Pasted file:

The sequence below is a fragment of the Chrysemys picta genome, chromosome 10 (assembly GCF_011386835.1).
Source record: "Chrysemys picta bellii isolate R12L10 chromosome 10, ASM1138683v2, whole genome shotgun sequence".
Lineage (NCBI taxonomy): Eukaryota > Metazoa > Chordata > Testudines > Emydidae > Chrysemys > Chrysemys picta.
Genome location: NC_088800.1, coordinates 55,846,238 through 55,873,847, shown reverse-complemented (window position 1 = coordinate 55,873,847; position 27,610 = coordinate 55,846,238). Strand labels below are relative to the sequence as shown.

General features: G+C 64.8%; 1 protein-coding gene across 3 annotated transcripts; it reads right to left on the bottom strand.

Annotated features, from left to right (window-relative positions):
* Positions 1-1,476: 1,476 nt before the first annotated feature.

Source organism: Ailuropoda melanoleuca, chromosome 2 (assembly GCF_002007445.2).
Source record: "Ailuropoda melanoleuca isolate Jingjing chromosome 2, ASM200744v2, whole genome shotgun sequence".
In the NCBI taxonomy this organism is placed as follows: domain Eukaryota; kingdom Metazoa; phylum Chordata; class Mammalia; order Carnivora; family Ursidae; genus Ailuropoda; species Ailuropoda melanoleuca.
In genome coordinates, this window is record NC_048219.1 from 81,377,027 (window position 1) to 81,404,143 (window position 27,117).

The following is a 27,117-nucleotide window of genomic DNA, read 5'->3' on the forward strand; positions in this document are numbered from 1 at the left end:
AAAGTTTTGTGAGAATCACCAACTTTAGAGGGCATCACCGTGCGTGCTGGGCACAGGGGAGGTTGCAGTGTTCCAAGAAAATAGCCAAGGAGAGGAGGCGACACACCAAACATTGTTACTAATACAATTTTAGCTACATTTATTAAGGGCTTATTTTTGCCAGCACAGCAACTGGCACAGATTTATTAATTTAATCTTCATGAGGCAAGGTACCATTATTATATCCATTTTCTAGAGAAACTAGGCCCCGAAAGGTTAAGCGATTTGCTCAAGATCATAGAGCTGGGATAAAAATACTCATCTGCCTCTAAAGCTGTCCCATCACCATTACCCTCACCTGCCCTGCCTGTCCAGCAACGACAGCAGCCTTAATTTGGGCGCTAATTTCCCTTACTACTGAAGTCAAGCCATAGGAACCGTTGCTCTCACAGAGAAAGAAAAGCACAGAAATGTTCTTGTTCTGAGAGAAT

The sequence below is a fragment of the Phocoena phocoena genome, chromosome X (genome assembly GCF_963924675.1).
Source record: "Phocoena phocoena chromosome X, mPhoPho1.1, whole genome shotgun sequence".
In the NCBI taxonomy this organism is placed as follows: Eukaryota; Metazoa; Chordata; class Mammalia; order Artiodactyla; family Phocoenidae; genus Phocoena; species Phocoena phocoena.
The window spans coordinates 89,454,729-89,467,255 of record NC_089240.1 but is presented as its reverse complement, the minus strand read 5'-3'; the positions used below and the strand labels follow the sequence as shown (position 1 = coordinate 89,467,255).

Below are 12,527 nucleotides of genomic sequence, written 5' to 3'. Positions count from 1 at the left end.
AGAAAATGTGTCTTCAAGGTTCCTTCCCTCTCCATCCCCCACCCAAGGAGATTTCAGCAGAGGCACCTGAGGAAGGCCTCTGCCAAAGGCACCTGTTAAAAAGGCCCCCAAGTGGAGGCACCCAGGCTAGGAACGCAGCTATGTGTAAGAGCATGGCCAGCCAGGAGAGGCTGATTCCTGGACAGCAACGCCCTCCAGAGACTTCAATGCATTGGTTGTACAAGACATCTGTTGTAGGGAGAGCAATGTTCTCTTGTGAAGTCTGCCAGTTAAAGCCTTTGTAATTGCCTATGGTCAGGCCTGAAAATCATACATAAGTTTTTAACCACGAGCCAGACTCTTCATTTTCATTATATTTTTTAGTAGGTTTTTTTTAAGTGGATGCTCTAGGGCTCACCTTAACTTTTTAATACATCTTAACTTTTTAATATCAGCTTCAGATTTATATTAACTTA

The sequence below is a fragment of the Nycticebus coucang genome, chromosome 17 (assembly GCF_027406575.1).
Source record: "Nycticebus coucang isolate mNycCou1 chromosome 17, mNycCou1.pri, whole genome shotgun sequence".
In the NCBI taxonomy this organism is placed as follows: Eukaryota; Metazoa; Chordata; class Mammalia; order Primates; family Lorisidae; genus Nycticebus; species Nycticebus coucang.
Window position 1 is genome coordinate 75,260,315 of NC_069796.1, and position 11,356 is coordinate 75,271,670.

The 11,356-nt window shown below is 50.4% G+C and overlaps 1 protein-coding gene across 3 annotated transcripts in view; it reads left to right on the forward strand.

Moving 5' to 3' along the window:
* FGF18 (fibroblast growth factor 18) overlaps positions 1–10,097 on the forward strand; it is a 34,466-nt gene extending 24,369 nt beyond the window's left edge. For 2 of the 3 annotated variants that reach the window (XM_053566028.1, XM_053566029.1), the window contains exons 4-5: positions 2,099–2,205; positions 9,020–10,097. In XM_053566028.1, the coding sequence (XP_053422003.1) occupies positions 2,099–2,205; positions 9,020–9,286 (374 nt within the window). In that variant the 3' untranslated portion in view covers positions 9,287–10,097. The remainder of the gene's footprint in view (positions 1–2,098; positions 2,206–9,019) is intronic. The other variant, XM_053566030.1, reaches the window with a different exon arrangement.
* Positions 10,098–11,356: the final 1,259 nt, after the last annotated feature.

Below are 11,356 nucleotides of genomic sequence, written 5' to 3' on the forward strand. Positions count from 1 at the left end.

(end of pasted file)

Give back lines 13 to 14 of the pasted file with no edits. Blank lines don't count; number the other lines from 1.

AAAGTTTTGTGAGAATCACCAACTTTAGAGGGCATCACCGTGCGTGCTGGGCACAGGGGAGGTTGCAGTGTTCCAAGAAAATAGCCAAGGAGAGGAGGCGACACACCAAACATTGTTACTAATACAATTTTAGCTACATTTATTAAGGGCTTATTTTTGCCAGCACAGCAACTGGCACAGATTTATTAATTTAATCTTCATGAGGCAAGGTACCATTATTATATCCATTTTCTAGAGAAACTAGGCCCCGAAAGGTTAAGCGATTTGCTCAAGATCATAGAGCTGGGATAAAAATACTCATCTGCCTCTAAAGCTGTCCCATCACCATTACCCTCACCTGCCCTGCCTGTCCAGCAACGACAGCAGCCTTAATTTGGGCGCTAATTTCCCTTACTACTGAAGTCAAGCCATAGGAACCGTTGCTCTCACAGAGAAAGAAAAGCACAGAAATGTTCTTGTTCTGAGAGAAT

The sequence below is a fragment of the Phocoena phocoena genome, chromosome X (genome assembly GCF_963924675.1).